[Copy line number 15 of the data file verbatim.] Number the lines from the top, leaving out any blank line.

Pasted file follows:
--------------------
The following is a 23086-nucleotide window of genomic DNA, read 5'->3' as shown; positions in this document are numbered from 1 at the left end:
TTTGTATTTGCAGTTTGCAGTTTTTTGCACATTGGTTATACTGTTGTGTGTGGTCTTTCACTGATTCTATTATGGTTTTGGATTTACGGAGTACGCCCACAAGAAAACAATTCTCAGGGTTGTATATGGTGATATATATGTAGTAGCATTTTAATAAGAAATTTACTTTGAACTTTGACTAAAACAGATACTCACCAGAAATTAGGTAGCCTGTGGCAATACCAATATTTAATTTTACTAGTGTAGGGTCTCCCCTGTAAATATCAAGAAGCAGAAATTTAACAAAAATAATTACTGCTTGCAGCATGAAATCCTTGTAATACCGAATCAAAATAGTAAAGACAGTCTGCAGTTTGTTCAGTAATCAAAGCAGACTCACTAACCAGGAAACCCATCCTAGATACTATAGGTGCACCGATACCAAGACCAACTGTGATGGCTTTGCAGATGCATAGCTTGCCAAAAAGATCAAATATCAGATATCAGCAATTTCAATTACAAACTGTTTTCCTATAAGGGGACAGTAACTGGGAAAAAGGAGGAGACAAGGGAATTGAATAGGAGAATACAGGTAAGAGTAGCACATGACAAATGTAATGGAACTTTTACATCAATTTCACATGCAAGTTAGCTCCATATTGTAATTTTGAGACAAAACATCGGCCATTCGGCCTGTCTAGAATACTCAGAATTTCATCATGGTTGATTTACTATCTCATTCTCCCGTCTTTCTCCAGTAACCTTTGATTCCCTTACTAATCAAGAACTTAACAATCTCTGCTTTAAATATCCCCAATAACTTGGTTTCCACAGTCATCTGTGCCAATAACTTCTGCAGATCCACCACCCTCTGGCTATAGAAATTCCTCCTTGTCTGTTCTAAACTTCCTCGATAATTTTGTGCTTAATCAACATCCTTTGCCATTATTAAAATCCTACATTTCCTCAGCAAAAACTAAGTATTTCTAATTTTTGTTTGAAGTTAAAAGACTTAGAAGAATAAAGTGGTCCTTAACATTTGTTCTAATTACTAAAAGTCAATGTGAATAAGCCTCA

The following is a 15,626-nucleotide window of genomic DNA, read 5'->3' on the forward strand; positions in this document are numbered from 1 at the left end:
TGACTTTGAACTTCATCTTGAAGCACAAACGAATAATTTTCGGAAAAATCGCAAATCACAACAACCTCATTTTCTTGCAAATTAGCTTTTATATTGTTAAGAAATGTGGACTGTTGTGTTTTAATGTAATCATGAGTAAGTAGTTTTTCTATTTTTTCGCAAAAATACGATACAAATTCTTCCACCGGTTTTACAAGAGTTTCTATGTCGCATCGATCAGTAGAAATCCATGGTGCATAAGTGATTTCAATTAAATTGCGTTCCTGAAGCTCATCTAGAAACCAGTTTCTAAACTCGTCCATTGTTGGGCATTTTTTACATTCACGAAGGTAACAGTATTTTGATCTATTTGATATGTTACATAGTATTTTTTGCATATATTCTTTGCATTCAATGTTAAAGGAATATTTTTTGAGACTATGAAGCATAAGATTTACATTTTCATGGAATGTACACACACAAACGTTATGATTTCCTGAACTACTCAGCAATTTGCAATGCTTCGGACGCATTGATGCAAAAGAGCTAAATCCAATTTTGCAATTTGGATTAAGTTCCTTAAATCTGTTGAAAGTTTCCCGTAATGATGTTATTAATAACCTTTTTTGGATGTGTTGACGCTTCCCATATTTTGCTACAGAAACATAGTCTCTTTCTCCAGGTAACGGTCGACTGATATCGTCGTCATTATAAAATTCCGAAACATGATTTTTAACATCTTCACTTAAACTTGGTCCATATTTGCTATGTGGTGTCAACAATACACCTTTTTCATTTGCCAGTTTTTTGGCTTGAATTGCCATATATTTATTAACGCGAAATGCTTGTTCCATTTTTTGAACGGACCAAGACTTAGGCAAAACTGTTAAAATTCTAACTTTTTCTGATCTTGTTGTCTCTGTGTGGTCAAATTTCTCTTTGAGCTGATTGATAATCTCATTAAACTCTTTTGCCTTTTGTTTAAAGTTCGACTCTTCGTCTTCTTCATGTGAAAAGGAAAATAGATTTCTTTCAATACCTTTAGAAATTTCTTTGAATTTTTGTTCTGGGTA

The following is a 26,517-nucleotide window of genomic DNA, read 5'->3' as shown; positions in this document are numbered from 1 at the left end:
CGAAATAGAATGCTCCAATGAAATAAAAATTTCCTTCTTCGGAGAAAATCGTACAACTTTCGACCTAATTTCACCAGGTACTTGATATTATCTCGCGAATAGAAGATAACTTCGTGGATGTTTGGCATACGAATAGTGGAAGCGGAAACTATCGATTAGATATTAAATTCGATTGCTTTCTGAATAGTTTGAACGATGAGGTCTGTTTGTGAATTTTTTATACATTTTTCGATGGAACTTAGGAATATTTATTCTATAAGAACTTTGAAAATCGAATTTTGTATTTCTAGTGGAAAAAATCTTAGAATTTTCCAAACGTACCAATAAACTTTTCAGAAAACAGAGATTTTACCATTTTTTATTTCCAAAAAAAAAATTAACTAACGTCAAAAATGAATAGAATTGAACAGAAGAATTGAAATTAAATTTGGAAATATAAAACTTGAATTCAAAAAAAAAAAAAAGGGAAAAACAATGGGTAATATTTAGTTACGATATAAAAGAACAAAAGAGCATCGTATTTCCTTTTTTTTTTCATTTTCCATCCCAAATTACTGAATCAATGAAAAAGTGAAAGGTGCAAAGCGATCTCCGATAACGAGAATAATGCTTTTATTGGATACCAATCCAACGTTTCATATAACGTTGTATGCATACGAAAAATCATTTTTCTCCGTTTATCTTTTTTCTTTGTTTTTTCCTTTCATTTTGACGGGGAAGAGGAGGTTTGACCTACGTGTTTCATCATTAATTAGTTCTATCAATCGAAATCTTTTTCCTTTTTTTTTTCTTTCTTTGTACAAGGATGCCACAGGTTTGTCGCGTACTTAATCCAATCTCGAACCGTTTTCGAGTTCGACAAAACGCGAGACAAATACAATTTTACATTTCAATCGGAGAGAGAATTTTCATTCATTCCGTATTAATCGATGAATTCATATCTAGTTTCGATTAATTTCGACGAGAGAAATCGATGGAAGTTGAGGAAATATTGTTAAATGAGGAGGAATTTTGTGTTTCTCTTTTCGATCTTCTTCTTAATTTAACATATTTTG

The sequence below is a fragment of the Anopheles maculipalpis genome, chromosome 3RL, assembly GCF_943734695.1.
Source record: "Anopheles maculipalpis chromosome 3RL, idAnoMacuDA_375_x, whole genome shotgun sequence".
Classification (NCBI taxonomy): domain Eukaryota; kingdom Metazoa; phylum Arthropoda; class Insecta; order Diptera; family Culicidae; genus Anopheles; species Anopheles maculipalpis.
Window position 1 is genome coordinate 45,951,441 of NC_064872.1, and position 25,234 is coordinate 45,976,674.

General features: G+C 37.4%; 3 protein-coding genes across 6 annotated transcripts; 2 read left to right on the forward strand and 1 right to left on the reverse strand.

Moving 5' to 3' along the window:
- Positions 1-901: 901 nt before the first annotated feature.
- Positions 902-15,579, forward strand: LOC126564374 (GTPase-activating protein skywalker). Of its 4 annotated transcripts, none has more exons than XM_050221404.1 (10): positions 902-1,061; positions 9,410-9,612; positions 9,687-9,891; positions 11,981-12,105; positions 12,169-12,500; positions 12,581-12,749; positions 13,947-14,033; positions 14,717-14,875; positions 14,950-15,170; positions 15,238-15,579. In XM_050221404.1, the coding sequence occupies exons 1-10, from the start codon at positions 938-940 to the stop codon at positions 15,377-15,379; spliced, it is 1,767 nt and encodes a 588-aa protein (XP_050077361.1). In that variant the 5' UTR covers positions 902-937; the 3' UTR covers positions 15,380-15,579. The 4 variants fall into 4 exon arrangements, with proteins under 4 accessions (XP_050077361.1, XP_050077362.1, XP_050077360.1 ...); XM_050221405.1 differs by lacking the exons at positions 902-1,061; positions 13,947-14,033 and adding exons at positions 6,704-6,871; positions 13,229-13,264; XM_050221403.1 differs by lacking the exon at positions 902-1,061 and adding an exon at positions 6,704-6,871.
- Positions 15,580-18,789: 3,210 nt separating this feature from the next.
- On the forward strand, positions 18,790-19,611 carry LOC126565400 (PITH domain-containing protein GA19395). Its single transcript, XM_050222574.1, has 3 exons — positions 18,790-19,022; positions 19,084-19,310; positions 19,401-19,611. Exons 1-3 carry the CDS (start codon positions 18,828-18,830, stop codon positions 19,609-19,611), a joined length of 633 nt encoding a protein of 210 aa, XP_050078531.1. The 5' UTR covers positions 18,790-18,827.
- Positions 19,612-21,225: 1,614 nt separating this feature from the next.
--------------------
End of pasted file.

- Positions 15,580-18,789: 3,210 nt separating this feature from the next.